Nuclear body urges government not to delay new plants

LONDON (Reuters) - The British government could risk the revival of the country’s nuclear power industry if it allows delays in the construction of new plants to deter investors, the head of the UK’s Nuclear Industry Association said on Thursday.

Police patrol outside Sizewell B power station, in Suffolk, May 22, 2007. REUTERS/Kieran Doherty

Ministers need to ensure they keep up momentum in introducing changes to planning laws designed to cut the time needed to approve new power stations, Keith Parker, the association’s chief executive, said.

Delays like the 14 years needed to build the UK’s last new reactor, Sizewell B in Suffolk, which was caught in a planning wrangle for six years, could reduce private sector confidence in British projects and send contractors overseas, he said.

“If you’re looking for private sector companies to invest, they’re not going to do it with that degree of uncertainty,” Parker told Reuters in an interview at the World Nuclear Association’s Annual Symposium.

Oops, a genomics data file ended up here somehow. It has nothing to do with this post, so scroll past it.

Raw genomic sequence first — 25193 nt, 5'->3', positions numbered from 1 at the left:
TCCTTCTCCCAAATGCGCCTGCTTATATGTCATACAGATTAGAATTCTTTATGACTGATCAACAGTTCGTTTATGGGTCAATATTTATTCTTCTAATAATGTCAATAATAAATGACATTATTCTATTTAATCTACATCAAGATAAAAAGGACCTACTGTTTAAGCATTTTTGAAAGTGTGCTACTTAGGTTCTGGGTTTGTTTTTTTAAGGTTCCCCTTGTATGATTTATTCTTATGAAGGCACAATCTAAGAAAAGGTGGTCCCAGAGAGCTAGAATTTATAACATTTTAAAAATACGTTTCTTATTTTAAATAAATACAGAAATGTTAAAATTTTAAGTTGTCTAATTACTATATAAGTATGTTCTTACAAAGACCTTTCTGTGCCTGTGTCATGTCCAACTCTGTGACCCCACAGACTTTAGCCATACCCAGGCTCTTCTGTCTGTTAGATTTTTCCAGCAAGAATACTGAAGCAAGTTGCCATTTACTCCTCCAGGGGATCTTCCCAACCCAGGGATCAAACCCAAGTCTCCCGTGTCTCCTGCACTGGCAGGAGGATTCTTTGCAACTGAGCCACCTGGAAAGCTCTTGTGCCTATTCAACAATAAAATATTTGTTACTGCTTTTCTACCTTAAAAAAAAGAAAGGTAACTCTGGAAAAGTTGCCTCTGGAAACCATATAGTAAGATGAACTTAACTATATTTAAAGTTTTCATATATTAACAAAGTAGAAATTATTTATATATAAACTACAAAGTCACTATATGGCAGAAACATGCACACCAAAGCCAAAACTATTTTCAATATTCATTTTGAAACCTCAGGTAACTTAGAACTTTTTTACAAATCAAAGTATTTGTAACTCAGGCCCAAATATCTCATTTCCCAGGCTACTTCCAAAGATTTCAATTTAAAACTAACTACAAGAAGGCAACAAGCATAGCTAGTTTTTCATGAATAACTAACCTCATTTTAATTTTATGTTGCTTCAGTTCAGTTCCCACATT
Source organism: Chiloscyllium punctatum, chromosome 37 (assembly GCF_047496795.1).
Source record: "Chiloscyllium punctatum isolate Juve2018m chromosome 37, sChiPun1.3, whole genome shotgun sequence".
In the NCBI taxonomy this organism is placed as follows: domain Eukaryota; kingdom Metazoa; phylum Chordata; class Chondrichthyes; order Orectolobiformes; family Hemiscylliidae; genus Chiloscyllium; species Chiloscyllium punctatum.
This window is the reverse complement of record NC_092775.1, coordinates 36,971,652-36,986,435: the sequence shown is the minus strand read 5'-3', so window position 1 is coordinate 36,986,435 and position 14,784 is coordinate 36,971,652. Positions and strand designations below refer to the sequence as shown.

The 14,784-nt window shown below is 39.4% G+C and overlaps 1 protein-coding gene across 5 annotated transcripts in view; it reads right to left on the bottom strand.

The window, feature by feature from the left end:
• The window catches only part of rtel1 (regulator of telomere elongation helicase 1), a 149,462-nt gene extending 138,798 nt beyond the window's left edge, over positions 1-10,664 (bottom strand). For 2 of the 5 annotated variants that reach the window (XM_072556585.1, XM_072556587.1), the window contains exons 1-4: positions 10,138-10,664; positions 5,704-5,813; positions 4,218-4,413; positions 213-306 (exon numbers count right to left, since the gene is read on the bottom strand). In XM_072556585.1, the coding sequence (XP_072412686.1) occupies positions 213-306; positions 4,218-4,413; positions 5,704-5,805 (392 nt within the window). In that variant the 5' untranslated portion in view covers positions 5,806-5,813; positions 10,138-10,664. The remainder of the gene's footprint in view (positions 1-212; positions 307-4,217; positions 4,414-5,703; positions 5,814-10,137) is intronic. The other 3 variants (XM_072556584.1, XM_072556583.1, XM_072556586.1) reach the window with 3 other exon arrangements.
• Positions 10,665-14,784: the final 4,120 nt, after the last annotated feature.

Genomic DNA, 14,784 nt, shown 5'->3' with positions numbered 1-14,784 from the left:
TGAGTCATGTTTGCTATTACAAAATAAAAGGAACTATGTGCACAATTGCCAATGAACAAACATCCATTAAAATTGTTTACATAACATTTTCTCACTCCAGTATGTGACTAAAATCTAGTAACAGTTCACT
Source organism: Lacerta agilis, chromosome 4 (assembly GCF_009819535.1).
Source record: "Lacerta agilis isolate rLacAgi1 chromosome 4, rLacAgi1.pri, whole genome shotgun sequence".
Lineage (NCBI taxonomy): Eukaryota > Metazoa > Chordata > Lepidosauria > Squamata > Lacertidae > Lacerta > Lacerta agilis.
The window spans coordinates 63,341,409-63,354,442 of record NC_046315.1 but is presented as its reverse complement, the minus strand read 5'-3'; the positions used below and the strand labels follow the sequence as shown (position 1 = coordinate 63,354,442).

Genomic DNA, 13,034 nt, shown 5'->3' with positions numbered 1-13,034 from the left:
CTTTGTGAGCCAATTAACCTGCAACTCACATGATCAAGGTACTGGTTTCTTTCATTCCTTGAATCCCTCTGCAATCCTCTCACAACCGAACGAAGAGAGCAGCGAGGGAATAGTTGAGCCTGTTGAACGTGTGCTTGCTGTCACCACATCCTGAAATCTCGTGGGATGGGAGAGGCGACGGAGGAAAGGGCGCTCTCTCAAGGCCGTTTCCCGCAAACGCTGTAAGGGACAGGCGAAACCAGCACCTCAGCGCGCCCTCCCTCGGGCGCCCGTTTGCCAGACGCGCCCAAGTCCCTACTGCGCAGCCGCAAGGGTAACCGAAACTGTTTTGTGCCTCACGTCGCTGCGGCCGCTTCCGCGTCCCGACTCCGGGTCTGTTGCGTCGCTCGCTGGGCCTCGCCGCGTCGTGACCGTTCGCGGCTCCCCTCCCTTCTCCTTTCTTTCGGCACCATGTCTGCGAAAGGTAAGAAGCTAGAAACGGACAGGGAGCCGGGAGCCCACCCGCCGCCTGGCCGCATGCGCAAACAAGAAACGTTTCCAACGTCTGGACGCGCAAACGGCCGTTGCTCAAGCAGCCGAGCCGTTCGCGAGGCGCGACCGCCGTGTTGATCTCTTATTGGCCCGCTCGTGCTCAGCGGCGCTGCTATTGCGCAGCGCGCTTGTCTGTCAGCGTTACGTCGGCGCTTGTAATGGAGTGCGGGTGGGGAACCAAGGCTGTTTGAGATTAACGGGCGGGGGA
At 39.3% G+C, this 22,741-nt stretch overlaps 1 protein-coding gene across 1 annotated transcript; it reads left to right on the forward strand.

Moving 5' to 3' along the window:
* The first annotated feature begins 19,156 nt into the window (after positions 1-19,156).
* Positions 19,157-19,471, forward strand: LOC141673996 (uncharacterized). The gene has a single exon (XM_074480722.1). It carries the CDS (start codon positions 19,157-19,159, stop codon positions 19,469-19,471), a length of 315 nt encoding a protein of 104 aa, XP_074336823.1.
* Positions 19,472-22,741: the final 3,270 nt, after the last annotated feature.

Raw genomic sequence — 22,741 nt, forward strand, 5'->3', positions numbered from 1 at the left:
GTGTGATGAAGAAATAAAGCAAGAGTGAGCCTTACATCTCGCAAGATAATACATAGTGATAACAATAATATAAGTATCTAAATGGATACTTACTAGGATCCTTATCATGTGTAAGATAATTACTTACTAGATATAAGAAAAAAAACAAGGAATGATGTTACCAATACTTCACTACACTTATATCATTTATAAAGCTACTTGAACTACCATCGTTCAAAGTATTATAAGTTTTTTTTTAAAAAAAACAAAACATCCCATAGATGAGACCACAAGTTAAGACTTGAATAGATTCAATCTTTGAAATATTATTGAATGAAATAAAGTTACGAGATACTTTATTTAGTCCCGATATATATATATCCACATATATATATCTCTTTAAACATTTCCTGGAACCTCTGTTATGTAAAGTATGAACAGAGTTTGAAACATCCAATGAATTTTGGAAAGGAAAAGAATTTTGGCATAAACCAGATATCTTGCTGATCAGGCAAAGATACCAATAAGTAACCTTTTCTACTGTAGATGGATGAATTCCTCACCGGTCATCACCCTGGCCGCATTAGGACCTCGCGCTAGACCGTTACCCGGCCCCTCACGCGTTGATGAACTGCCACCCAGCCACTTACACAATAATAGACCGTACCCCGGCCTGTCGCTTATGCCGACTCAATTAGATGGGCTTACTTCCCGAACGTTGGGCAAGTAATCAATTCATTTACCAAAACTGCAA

The industry, long dogged by lack of public and political support, is reviving due to concerns about global warming and the security of gas and oil supplies, Parker said.

“Using the word renaissance is not overstating the situation,” he said. “It’s a re-birth of an industry which did not look like it had a fantastic future.

“Public acceptance and (lack of) political will have been issues, but that’s been one of the changes in recent years. The government has come round to seeing nuclear as one of the solutions to energy security and climate change problems.”

The British government has backed the construction of new nuclear power stations to replace the country’s ageing fleet.

Nuclear power station owner British Energy is in talks about a potential merger with state-owned French power group EDF. Ministers hope the proposed tie-up could result in the combined group taking a key role in building new plants.

The government hopes to introduce changes to planning legislation and other licensing and climate change-related measures by 2012-2013, Parker said.

“That seems to us to be a realistic timeframe to get the necessary approvals and consents,” he said. “During that five years, we would expect that companies would identify specific projects.”

The industry accepts the government’s decision not to subsidise construction of the new reactors, Parker said.

Editing by Anthony Barker